Take the 2-minute tour ×
Stack Overflow is a question and answer site for professional and enthusiast programmers. It's 100% free, no registration required.

I'm trying to use this method :

public function setMessage(string $message){
    $this->message = $message;

Then I get this error :

Catchable fatal error: Argument 1 passed to notifier::setMessage() must be an instance of string, string given

Apparently PHP is interpreting string as class name. Is there a look like solution to make that kind of declaration ?

share|improve this question

marked as duplicate by deceze, Nanne, Leri, Peter O., Julius Feb 9 '13 at 9:47

This question has been asked before and already has an answer. If those answers do not fully address your question, please ask a new question.

2 Answers 2

up vote 3 down vote accepted

Typehinting can only be used on objects, with the exception of arrays.

From the Manual:

Type hints can not be used with scalar types such as int or string. Traits are not allowed either.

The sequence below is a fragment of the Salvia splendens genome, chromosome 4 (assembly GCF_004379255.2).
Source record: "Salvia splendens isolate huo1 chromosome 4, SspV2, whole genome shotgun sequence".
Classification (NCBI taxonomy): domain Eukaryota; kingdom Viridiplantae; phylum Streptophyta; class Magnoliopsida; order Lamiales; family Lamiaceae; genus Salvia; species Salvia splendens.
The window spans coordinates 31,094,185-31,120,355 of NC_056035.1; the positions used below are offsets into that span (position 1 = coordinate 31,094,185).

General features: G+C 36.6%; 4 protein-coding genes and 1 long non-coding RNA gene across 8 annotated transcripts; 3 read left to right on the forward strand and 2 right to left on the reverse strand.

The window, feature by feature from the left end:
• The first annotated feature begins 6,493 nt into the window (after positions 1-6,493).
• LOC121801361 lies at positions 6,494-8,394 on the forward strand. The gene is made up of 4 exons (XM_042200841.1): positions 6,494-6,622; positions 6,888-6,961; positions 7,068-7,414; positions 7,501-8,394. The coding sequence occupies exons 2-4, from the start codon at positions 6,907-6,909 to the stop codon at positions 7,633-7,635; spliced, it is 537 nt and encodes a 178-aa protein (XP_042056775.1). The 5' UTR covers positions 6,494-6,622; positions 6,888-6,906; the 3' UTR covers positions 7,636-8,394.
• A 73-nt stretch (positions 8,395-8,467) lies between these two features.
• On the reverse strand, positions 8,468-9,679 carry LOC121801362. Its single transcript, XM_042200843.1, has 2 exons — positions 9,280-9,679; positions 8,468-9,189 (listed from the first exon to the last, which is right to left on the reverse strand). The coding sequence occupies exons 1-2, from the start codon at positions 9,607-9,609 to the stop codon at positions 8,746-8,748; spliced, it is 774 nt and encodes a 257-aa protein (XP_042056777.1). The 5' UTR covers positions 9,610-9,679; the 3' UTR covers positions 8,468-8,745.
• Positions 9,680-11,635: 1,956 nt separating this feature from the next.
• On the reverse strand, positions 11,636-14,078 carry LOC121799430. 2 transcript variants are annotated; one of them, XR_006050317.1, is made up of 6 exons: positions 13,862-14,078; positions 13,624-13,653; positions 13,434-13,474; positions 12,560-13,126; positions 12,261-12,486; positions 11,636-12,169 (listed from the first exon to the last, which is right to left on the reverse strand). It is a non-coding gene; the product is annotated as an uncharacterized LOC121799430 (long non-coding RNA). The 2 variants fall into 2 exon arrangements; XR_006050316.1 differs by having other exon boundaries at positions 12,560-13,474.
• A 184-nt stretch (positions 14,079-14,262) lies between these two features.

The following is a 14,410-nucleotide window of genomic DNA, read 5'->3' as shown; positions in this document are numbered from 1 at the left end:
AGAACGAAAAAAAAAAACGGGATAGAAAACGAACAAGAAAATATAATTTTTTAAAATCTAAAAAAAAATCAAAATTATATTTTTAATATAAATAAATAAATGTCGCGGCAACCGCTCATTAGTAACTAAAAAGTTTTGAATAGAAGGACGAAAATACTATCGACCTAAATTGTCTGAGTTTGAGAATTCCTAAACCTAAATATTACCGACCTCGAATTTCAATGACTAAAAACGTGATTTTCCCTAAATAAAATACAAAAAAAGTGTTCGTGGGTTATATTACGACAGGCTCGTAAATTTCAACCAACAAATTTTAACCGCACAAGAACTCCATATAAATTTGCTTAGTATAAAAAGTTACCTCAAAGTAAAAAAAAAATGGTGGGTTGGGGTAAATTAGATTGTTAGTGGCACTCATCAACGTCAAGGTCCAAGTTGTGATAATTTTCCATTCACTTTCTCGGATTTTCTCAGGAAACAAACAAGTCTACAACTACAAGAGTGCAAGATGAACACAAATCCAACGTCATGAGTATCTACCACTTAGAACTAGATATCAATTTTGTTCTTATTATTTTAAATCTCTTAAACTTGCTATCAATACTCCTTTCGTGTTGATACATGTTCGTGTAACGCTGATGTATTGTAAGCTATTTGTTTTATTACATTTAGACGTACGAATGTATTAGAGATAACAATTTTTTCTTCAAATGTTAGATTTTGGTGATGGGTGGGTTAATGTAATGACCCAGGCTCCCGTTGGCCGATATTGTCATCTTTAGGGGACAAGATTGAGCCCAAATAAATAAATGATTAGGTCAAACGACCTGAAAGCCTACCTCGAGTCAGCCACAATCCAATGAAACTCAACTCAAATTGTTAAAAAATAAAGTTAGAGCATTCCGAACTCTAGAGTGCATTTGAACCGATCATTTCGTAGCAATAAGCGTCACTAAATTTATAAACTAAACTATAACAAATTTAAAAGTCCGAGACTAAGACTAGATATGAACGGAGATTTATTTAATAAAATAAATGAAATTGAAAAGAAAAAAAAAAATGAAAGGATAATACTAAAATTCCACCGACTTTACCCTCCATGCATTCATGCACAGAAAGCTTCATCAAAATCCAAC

share|improve this answer
The only exception is array. –  Leri Feb 8 '13 at 10:08
Thanks - updated. –  MrCode Feb 8 '13 at 10:08
In other words: typehinging works for non-scalar types only. –  lafor Feb 8 '13 at 10:09

PHP is a loosely typed language, it doesn't really care about the type and will guess anyways. You can only limit variables to classes at the function declaration, so remove the string and everything will be fine. :)

If you really want to be sure it is a string use gettype() or cast the variable to a string.

Note (from type-juggline on PHP.net):

Instead of casting a variable to a string, it is also possible to enclose the variable in double quotes.

$foo = 10;            // $foo is an integer
$str = "$foo";        // $str is a string
$fst = (string) $foo; // $fst is also a string
share|improve this answer

Not the answer you're looking for? Browse other questions tagged or ask your own question.